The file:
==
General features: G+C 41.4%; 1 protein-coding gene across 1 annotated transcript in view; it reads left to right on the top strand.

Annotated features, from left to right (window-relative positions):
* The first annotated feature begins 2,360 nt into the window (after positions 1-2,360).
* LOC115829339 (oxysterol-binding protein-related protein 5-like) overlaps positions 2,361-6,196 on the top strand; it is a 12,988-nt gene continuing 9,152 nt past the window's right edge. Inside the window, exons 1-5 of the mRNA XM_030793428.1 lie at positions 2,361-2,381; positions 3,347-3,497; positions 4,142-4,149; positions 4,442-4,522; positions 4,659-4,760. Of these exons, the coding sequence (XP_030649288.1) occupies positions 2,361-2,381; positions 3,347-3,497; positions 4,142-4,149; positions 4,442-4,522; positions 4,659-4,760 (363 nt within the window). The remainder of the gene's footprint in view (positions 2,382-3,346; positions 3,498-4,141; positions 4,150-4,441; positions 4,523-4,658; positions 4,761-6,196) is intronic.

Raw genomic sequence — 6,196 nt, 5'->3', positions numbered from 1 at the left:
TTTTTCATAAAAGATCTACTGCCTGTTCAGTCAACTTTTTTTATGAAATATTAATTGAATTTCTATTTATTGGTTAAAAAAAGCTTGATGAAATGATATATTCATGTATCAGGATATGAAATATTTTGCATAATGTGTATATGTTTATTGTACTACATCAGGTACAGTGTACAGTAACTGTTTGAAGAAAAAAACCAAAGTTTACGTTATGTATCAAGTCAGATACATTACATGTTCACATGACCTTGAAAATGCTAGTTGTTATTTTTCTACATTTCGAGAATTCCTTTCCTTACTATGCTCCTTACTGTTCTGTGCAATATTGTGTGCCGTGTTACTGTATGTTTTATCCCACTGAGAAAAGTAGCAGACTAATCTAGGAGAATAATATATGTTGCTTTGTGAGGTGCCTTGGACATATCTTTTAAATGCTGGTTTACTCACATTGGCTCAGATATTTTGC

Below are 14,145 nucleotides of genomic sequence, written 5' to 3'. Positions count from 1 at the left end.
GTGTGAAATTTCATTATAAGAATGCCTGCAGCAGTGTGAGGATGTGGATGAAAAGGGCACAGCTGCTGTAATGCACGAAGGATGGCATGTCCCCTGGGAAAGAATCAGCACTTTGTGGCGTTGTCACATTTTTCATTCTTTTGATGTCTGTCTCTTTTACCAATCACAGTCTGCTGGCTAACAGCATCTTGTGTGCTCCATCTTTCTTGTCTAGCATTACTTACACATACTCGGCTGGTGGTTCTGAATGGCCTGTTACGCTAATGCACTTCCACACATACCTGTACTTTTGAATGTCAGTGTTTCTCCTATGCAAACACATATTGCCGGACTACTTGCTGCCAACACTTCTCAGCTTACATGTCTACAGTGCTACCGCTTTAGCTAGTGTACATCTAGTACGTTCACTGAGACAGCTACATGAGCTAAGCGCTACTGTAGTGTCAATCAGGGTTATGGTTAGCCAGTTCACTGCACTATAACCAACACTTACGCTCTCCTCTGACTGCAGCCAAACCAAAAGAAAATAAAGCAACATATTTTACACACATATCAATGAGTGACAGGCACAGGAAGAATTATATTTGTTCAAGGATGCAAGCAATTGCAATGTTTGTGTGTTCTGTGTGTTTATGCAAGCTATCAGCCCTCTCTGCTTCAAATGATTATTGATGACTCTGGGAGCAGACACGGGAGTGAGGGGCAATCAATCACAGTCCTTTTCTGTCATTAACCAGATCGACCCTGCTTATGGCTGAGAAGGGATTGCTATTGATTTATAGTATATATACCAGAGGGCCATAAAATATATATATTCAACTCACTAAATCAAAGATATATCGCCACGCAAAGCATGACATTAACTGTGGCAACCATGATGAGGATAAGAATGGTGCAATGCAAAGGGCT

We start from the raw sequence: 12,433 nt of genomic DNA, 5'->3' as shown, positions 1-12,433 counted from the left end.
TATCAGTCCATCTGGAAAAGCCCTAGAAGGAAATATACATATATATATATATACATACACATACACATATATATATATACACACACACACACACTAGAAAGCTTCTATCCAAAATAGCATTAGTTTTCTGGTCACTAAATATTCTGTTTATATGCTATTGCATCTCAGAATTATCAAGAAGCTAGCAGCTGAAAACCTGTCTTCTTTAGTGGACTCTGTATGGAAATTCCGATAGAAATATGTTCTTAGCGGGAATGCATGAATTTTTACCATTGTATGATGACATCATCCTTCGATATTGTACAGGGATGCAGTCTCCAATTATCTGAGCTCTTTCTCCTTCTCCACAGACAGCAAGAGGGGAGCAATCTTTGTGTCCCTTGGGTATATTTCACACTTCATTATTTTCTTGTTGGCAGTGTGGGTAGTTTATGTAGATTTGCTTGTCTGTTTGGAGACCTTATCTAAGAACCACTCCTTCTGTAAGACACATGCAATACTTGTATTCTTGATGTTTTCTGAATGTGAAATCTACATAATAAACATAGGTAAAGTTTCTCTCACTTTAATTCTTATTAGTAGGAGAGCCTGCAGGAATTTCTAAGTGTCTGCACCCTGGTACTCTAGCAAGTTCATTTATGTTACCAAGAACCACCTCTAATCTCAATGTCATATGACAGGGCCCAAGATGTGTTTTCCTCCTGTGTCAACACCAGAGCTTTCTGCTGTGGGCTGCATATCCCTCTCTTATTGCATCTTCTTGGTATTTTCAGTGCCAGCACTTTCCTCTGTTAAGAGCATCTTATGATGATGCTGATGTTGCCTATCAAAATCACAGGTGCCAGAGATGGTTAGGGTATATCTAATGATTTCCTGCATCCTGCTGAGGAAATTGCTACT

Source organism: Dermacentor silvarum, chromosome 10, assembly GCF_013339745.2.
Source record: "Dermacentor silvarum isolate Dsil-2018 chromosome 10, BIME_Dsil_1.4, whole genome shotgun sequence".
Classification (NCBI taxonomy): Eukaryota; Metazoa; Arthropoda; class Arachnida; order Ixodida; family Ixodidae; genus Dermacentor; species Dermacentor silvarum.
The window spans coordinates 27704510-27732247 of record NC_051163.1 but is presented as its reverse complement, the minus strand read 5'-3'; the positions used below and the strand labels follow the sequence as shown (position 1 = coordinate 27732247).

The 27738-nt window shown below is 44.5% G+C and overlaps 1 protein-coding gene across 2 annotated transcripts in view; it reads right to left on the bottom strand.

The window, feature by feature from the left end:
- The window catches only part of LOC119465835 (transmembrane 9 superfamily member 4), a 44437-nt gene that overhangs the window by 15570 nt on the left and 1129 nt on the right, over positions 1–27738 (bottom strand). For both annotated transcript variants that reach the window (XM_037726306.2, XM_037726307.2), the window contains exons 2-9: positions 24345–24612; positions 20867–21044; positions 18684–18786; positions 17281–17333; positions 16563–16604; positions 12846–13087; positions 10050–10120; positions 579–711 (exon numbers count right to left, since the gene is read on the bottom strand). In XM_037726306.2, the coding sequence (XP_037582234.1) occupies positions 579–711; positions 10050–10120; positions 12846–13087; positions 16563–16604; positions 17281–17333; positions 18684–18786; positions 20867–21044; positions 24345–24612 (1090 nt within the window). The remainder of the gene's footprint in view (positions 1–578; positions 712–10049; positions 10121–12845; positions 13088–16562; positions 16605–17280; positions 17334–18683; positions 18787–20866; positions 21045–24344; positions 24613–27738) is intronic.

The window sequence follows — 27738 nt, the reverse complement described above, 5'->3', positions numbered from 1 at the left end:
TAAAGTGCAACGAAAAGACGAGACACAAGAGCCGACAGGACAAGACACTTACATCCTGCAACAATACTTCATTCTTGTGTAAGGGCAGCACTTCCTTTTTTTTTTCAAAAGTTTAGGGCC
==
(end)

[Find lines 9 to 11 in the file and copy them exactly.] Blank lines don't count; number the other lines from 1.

We start from the raw sequence: 12,433 nt of genomic DNA, 5'->3' as shown, positions 1-12,433 counted from the left end.
TATCAGTCCATCTGGAAAAGCCCTAGAAGGAAATATACATATATATATATATACATACACATACACATATATATATATACACACACACACACACTAGAAAGCTTCTATCCAAAATAGCATTAGTTTTCTGGTCACTAAATATTCTGTTTATATGCTATTGCATCTCAGAATTATCAAGAAGCTAGCAGCTGAAAACCTGTCTTCTTTAGTGGACTCTGTATGGAAATTCCGATAGAAATATGTTCTTAGCGGGAATGCATGAATTTTTACCATTGTATGATGACATCATCCTTCGATATTGTACAGGGATGCAGTCTCCAATTATCTGAGCTCTTTCTCCTTCTCCACAGACAGCAAGAGGGGAGCAATCTTTGTGTCCCTTGGGTATATTTCACACTTCATTATTTTCTTGTTGGCAGTGTGGGTAGTTTATGTAGATTTGCTTGTCTGTTTGGAGACCTTATCTAAGAACCACTCCTTCTGTAAGACACATGCAATACTTGTATTCTTGATGTTTTCTGAATGTGAAATCTACATAATAAACATAGGTAAAGTTTCTCTCACTTTAATTCTTATTAGTAGGAGAGCCTGCAGGAATTTCTAAGTGTCTGCACCCTGGTACTCTAGCAAGTTCATTTATGTTACCAAGAACCACCTCTAATCTCAATGTCATATGACAGGGCCCAAGATGTGTTTTCCTCCTGTGTCAACACCAGAGCTTTCTGCTGTGGGCTGCATATCCCTCTCTTATTGCATCTTCTTGGTATTTTCAGTGCCAGCACTTTCCTCTGTTAAGAGCATCTTATGATGATGCTGATGTTGCCTATCAAAATCACAGGTGCCAGAGATGGTTAGGGTATATCTAATGATTTCCTGCATCCTGCTGAGGAAATTGCTACT

Source organism: Dermacentor silvarum, chromosome 10, assembly GCF_013339745.2.